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Restoring Humanity are short(ish) segments on understanding a key idea of progressive education. This time, we're tackling discipline! What are the roots of our discipline system, what issues exist, and how can we solve them?
Hosted by Human Restoration Project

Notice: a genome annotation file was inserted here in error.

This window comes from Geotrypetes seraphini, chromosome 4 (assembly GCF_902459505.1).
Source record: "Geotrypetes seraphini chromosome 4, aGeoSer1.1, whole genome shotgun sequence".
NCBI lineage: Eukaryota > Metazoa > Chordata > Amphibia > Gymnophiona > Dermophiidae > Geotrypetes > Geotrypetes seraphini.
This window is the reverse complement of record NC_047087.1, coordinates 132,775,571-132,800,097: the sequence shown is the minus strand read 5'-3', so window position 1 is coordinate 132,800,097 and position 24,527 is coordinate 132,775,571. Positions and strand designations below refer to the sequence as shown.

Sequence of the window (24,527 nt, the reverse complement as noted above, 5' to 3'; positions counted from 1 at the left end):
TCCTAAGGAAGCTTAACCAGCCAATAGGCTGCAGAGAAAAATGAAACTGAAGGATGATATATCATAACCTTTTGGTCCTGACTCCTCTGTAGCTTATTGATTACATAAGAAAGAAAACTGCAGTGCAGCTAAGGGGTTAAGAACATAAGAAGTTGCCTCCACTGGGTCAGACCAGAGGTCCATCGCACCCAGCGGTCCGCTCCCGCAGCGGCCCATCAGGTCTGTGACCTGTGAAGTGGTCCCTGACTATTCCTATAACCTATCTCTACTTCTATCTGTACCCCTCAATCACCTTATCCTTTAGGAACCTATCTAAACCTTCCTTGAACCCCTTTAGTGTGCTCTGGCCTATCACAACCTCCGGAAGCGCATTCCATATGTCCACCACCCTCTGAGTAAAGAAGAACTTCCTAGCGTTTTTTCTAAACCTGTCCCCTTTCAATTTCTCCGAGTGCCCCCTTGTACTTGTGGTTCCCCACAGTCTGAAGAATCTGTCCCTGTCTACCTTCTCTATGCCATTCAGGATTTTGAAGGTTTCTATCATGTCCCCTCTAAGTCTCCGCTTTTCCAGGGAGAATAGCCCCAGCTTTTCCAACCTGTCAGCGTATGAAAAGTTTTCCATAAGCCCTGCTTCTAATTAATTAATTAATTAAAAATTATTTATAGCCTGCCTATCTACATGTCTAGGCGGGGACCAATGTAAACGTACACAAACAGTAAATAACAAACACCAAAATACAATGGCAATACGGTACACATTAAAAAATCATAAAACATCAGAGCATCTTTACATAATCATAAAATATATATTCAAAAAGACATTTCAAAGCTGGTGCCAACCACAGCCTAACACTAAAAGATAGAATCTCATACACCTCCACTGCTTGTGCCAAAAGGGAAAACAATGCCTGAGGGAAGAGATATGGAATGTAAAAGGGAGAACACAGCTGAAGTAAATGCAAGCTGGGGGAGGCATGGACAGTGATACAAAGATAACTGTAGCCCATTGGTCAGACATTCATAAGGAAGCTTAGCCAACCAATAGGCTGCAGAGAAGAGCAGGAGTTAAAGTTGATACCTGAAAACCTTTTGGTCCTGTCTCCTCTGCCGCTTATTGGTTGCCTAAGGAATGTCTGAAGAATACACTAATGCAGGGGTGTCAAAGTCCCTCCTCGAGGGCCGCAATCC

Chris McNutt: Hello, and welcome to the latest episode of Restoring Humanity from the Human Restoration Project. My name is Chris. Thanks for joining me today. Restoring Humanity is a sub-series of our podcast where we talk about a specific progressive idea. It's history, research, and implementation into a school. Before we get started, a special thank you to Jenny Lucas and Annette Laughlin for being patrons. Our Patreon supporters keep this podcast, as well as all of the great materials and research on our website, alive. You can find out more about us and find a wealth of information on our website at humanrestorationproject.org. It is necessary to use the rod. The first application is sometimes looked upon by the pupil only as a test. He may accept it graciously and still persist in the undesired act. It may take several applications firmly to associate the act with an unpleasant consequence. But in time, the pupil will come to understand the teacher must be obeyed. These are instructions from William Bagley's Classroom Management, a widely used teacher training manual from 1907. Today, we're talking about discipline and what a profound difference we can make by incorporating restorative justice practice over traditional zero tolerance policies. First, we should define what these two things are. A zero tolerance policy is a disciplinary measure where one typically gives a very harsh penalty automatically to someone who breaks a certain rule. For example, a student handbook says that if one steals something, they're automatically suspended for seven days. Or if someone's late to class 10 days in a row, they have an afterschool detention. Restorative justice, which we'll define a lot more later, is, simply stated, a way to rehabilitate those causing problems, rather than simply imposing a sentence. For example, if someone is stealing something, figuring out why they're stealing something and what remedial action is justified. Or if someone's late to class, figuring out why they're late to class and why that constantly is going on. Both of these terms are also utilized in the criminal justice system and we'll note how they connect throughout. It should be obvious to anyone that children will act out. Since the beginning of schooling, children have simply goofed off to committed felonies. The way that we address these issues has changed over time, albeit not as much as you might think. When we trace back early disciplinary policy to the 1800s, it is probably what most people think of, using a paddle, rod, or some device to hurt pupils and get them to obey, and that's quite accurate. This practice, corporal punishment, is mirrored with public vloggings or really executions to discourage behavior from the perpetrator, as well as those who dare to do that action. Students got in trouble in similar ways to today. Usually profanity, disrespecting a teacher, or some kind of physical aggression. Corporal punishment was widely used, however many educators did reject it. Horace Mann, one of the original proponents for common schools, was shocked at Prussia's system of handling its students. He remarked on how little the rod was used in controlling students and kids just listened because the content was interesting, and he was really surprised by it and thought, well, let's make schools actually more engaging so that these discipline measures don't have to happen. That being said, depending on where you teach, you might be surprised to know that even 150 years later, corporal punishment is still heavily utilized. Although it's definitely less widespread, the Education Week Research Center found 109,000 students were victim to paddling, swatting, or some form of physical punishment in the 2013-2014 school year. This form of punishment was two times more likely for African Americans, and we'll talk about that more in a second. In terms of the shift of punishment in the 1960s, out-of-school suspensions became the new resolve to dealing with misacting kids. After all, there's no easier way to solve a disciplinary problem than out of sight out of mind. Soon after, the education community became concerned that when we send all of these children home, that would just cause more problems at home and students still wouldn't be learning anything. So, in 1976, DM O'Brien was one of the first to outline a new system of in-school suspensions. He stated that the goal of the program was for students to accept the consequences of their actions and to think about what they were doing and why it was wrong. Despite research from then and now showcasing that suspensions, whether they're inside or outside of school, actually lead to more disciplinary problems, the most common reprimand being used even today is a suspension. And to add, for the most extreme problems, regardless of what time period we're looking at, there is always expulsion as an option. No matter what way we look at this, there's no way to talk about discipline without talking explicitly about race. From the limited data supplied from segregated schools, it seems as if discipline rates were roughly the same across black and white schools. However, after Brown v Board of Education in 1954, it quickly became clear that students of color were much more likely to receive punishment as written about extensively by author and professor bell hooks. After desegregation, black students became targeted by white teachers who judged, labeled and demeaned them. Shockingly, students are actually more segregated now than they were 40 years ago. As many are aware, when George Wallace renounced Brown v Board of Education, he stated, quote, I draw the line in the dust and toss the gauntlet before the feet of tyranny. And I say segregation now, segregation tomorrow, and segregation forever. Chillingly, these words are the reality of school districts. Practices of redlining, white flight, economic manipulation, hiring practices, systemic criminal justice issues, and more have placed many burdens on African Americans. And it's not uncommon for inner city schools to be almost entirely children of color. And these students, those with some of the hardest economic backgrounds, face immense pressure at school and at home. In an effort to, and I say this in quotes, educate inner city students, mostly for-profit charter schools have promised communities to put children into colleges. Sadly, these institutions only reinforce low levels of regurgitated information and reinforce control over all else. Seeing students of color as lowly as many white teachers did in the 1960s, charter schools suspend black students at four times the rate of white students. In one Stanford study, it was revealed that teachers tend to judge black students in fractions more severely, regardless of what school they're at. And for very poor districts, which again remain heavily racially segregated, discipline is just one issue of systemic oppression, economic collapse, poor health, and high crime. In Jonathan Kozol's eye-opening accounts of savage inequalities, he highlights the disparate nature of low-income schools, where gang violence is real and even basic school furnishings are absent. And these schools, discipline is not even as focused on as the high dropout rate. Moving into the ways of trying to fix these problems today, whether it be an inner city school or suburban school or any kind of school, much of fixing school discipline is mirrored with that of law enforcement. In the 1980s, coming out of the racially charged war on drugs movement, the idea of zero tolerance policies began to be utilized. In a move that would institutionalize large portions of mostly minority communities, zero tolerance policies put extreme punishment on many offenses, notably laws surrounding marijuana, which was targeted in cities. For schools, zero tolerance took aim at drug possession, gang activity, and possession of weapons. However, in the late 1980s and through today, this has been expanded to tobacco use, school disruption, and various less serious behaviors. In 2001, after zero tolerance was adopted in Chicago public schools, out of school suspensions rose 51%, with primarily African American and Hispanic students being targeted. When surveyed, 69% of these students did not believe that suspensions would do much, and 55% of them were angry at the person that suspended them. Notably, No Child Left Behind developed zero tolerance further. The law stated that states must, quote, adopt a zero tolerance policy that empowers teachers to remove violent or persistently disruptive students from the classroom. Although I'm sure we're all on the same page that guns and drugs should not be in our classrooms, the varying degrees of what constitutes a disruptive student and how far we should go is worrisome. Paired with the push of zero tolerance policies is also the growing concern of a school to prison pipeline, which again heavily mirrors policies that target the historically oppressed. Not only have punishments been readily given, but police are now actively involved. According to the ACLU, 31% of African American students are arrested from something that happened at school, whereas only 16% of African Americans make up the public school system. That's three times the rate of white students. Troublingly, students who are suspended or expelled are three times more likely to be involved with the juvenile justice system within the following year. So not only are these policies unjust, they're just not working. In 1998, the National Center for Education Statistics surveyed which schools had adopted zero tolerance policies and how many students were suspended or expelled. And in 2003, they gave the same survey and they found that the numbers had not changed to a measurable degree. In other words, when these schools adopted zero tolerance policies roughly five years earlier, they found that it had absolutely no determined effect on students being sentenced. So perhaps the system isn't working. In the same way that we have massive prisoner recidivism rates, maybe our school systems are just remaining ignorant of major systemic problems. All in all, discipline policy has doubled down the United States. Despite a decrease in physical violence toward children, our tactics have arguably become more extreme. Zero tolerance is still alive and going strong in 2018, and it's a common school policy to isolate and remove students from the classroom who break a code from the handbook, reach a certain number of strikes, or who have some instance of acting out. In response to the inhumane idea of zero tolerance, reformers of the late 20th century developed a framework for restorative justice. Initially focused on removing the blanket sentencing of criminals, this policy too was brought into the fold of education. In summary, restorative justice focuses on four key elements. One, attempting to remedy the problem by communicating with the perceived aggressor and empowering the victim to share their perspective. Two, the aggressor is made aware of the issue that they've caused in an explicit and open dialogue and is encouraged to take ownership of that problem. Three, with a focus on reconciliation, the victim isn't forced to forgive anyone, but the aggressor does have the opportunity to make amends. And four, the victim is constantly involved in the process as much as they'd like to be. And I'm sure that for most of us, this is not common practice in our building. Usually if a problem ever occurred in my classroom, it would look something like, okay, there's a student causing a problem, I send them to the office, the office gives them a warning or a suspension or something worse, and then I don't really think about it anymore. And in this case, ignorance is bliss. It doesn't take a research study, although there are many, to demonstrate that students rarely stop acting inappropriately when sent to the office. Although fights, theft, and other crimes are dangerous and deserve to be taken seriously, the act of suspending, or worse, arresting, a child tends to lead to more problems than it creates. Restorative justice is often misinterpreted. It is not a substitute for punishment, but a different way of analyzing a situation. It's all about mindset. Obviously, major offenses still warrant major action. The goal of restorative justice at its heart is to reallocate the aggressor from feeling resentment, which tends to stem from isolation and poor emotional well-being to that of reflection and acceptance of the actions that they took. The truth is, if we isolate a student when they do something wrong, we tend to just make them more socially and emotionally resentful. It doesn't solve any of their problems, it actually makes things much worse. Sure, in the short term we've solved the problem for the victim, to an extent we removed it, but all children are ours in the education system, even those who do things wrong. They deserve help just as much as the rest of us. Therefore, the interpretation that restorative justice is less serious than zero tolerance is misguided. In fact, we spend a lot more time on every single issue when we try to remedy a problem. At its core, the practice of restorative justice is based in empathy. By understanding the aggressor, as well as the victim, we can encourage responsible actions in the future. We want to make the aggressor a caring individual whose issues are alleviated, while simultaneously ensuring that the victim is empowered and the problems are rectified. So to tie this all together and put it into perspective, consider this scenario. A student who we'll call Rob stole another student named Aya's phone. Aya tells you, as a teacher, that she knows Rob has it in her backpack. You go talk to Rob, and he says he doesn't have it. So you go tell administration, they confiscate his stuff, and they find the phone. In a traditional education system, which most of us teach in, Rob would probably be instantly suspended or at least isolated and yelled at by a disciplinarian. He would be lectured for doing something wrong, Aya would get her phone back, and depending on the school and what Rob has done before, he could possibly be arrested. The difference in a restorative mindset would be that first, Rob would be invited to the office to explain what's going on. The administration would not scold them, lecture them, threaten. Instead, they would explain how his actions have affected Aya. After a considerable amount of time trying to open communication, and it will take a lot given the level of distrust of students and many of their superiors, the administration will find out why Rob has Aya's phone. Likely, at least in my anecdotal evidence of how students take each other's phones, Rob probably wants attention from other people or maybe even Aya. However, there could be a situation, maybe he needs to make money, or maybe there's gang activity. Rob might tell the truth, he might lie, he might not actually admit to doing anything wrong at all. Whatever this might be, the administration would then isolate Rob and talk to Aya. Again, administration would be calm, welcoming, and friendly to Aya, something that I find many administrators don't do even to the student who's the victim, the student that's innocent. They feel like they're the ones causing the problem because administration is so stressed out and angry about what's going on. So instead, they'll talk to Aya in a friendly way, and she'll present her perspective on the problem. Depending on what Rob said in the earlier meeting, the administrator might ask Aya what her take is on the situation, maybe even inviting her to make reprimands for Rob. After this, Rob would again sit down with the administrator, share Aya's feelings if she said she was okay with it, and encourage Rob to apologize and make amends. Importantly, and this is a really important step, Rob and Aya would be scheduled to meet again for multiple follow-ups to further explore the situation and ensure that Rob makes progress and Aya is satisfied. So it goes without being said that this is a really complex process. It's elaborative, it's humane, and it's a lot more difficult to implement than zero tolerance. The explanation alone is pretty hard for me to read and say, but we do owe it to our children. And of course, there's going to be a lot of ambiguity. Aya might have lied about the whole situation. What if Aya doesn't say anything? What if Rob doesn't say anything? Every scenario has to be taken on its own accord and explored for the best possible outcome. And sometimes suspensions, expulsions, and police involvement do occur when we use restorative justice. However, we have to recognize that by changing our mindset, we're attempting to help students rather than get rid of them. A lot of this is minor thinking and acting changes. Instead of labeling someone as a troublemaker, we see their actions as troublemaking. Instead of seeing the problem quickly resolved for the victim, we take time to hear their side of the story. Instead of telling the aggressor they're the problem, they have the chance to accept responsibility for themselves. We know that relationships are the cornerstone to education, so our discipline policy should reflect that. Every facet of this practice is rooted in learning more about the person, reflecting, and caring about their future. Counter to this are the don't do that practices. They're rarely effective. I'm thinking about worksheets or documentaries that attempt to discourage bullying, sexual activity, gun violence, whatever. And while these have probably the best intentions in mind, they rarely lead to any form of fundamental change. A student has to know why what they're doing is wrong through empathetic practice. For example, Restorative Justice might invite students to share their experiences in a safe, transparent community that's not only preached but practiced. We would encourage questions, no matter how outrageous they might be to a traditional mindset to be asked. We would not make blatant statements. For example, don't bully people, that's bad. Instead, we would deep dive into personal experiences and recognizing the negative consequences of these actions. Both staff and students must become experts on this mindset through their time at school, through in-depth, constant reinforcement. And here's how we'll take it further. The mindset adoption is by far the largest step, but there are things we can do in schools to make an even bigger difference. Each of these is adopted from extensive resources on Restorative Justice, which you can find in our show notes. First is a peacemaking circle. This is where a trained facilitator leads a group of students, staff, family, and community members to talk about important issues. Sometimes this is in response to a major problem at the school that occurred, or maybe they just want to beat it to the punch and talk about critical issues in general. The goal of these circles is to develop empathy, respect, and understanding. Everyone is taught to actively listen, communicate positively, understand why these issues occur rather than how, and ensure that confidentiality exists. No questions are off the table, and everyone's meant to be respected. Sometimes these circles use role-playing to help develop a new perspective about a situation. The second technique could be utilizing students as mediators. Instead of an administrator taking the lead on all discipline, minor infractions could be mediated by a student representative. Students are typically more prone to acknowledge what they've done to a peer, and a trained mediator helps students reconcile their actions. I can't empathize enough how powerful it is to have a student mediating a disciplinary scenario. The third technique could be a peer jury. This is similar to having a student mediator, but it's a group of students. And this wouldn't just be the top performers at your school or those that are voted into a position. It's just a random selection or a selection of those deemed appropriate to handle the situation. It's essentially a trial, similar to how an academic misconduct trial happens at universities. Remedial behavior and decisions are determined primarily by students, which again helps reinforce the idea that it's a community rather than just a harsh disciplinary action from those at the top. Beyond all this, essentially training in restorative justice is paramount. It's easy to talk about these problems and to say that these things might occur, but each situation requires a lot of critical thinking, and it can be difficult to interpret to every single educator. A staff needs to all be on the same page, and there's a variety of helpful links and resources that can be found in the attached reflective development resource. And sadly, if you're in a location that isn't willing to see students in this way, the good news is you can embody some hope in your classroom by diving into this mindset yourself. Surrounding all of this is a subject that I was talking about before, but not a lot of people want to talk about, which is racism, sexism, and other oppressive measures that relate to this whole discipline issue. Aside from the staggeringly high rates of discipline and incarceration facing minority populations, LGBTQ plus teens face five times the attempted suicide rate of heterosexual students. 90% of transgender adults reported having made a suicide attempt, with 92% attempting before they were 25, and each time physical or verbal abuse occurs, the likelihood of self-harm amongst these teens increases 2.5 times. The cultural discourse surrounding what can easily be defined as a historic, and at many times still functioning, society of white supremacy infiltrates our school systems. As long as these notions exist, restorative justice won't have much of an impact. The fact remains that many administrators and staff conform to misguided thoughts and negatively impact kids. Whether it's explicitly known to them or not, I can think of many cases where coworkers have judged students based off what they look like, how they act, or where they're from. And of course, I can easily state that there has been some push on my own mindset, and likely I will continually, inadvertently do so, and it's important that we all check ourselves. That being said, it doesn't mean that we should just be complacent to the whole system. Setting up for our students in this regard is probably one of, if not the largest things we can do to fix a pervasive problem in schools. I said this last time when talking about how going gradeless could get you fired or reprimanded, but tackling injustices in society is a whole different world. Facing racist, sexist, and other structures that persevere amongst policy, staff, or administration is as horrifying as it is daunting. Taking even minor actions has a profound effect, however. For example, when a teacher says something judgingly about a student, try to have them empathize, maybe saying something like, well, have you thought about this? Maybe take it a step further and start doing home visits with students. Be the beacon that shines a light on students' lives and invite your coworkers to participate. Students are in the most targeted position they possibly could be at a school. They need guardians who help them. It is my hope that restorative justice opens a door for challenging oppressive notions of our society. Beyond that, we move into legal territory, which would branch way beyond the scope of this podcast, but it would involve, for example, contacting the ACLU or some kind of activist association to help rectify major systemic problems that might be occurring. Lastly, I don't want to imply that changing discipline alone will eliminate all systemic problems, hence the word systemic, and many of our students that act out have problems that go well beyond the ability to remedy without substantial resources. Things such as poverty, abuse, and fear are a reality for far too many kids. Our goal is to enact as much hope as possible at school, to help them to cope, as well as doing as much as we can to connect them with the resources that they need. Schools should be advocates for students in and out of the classroom. We are there to serve, and we will do everything possible to meet the needs of our children. Hope you enjoyed this podcast. We want to connect with you and hear your thoughts. Follow us on Twitter, YouTube, Medium, and other social media, and be sure to check us out on our website at humanrestorationproject.org. If you want to support us in our endeavor of starting a movement towards progressive ed through high-quality resources, consider supporting us on Patreon. Thanks again!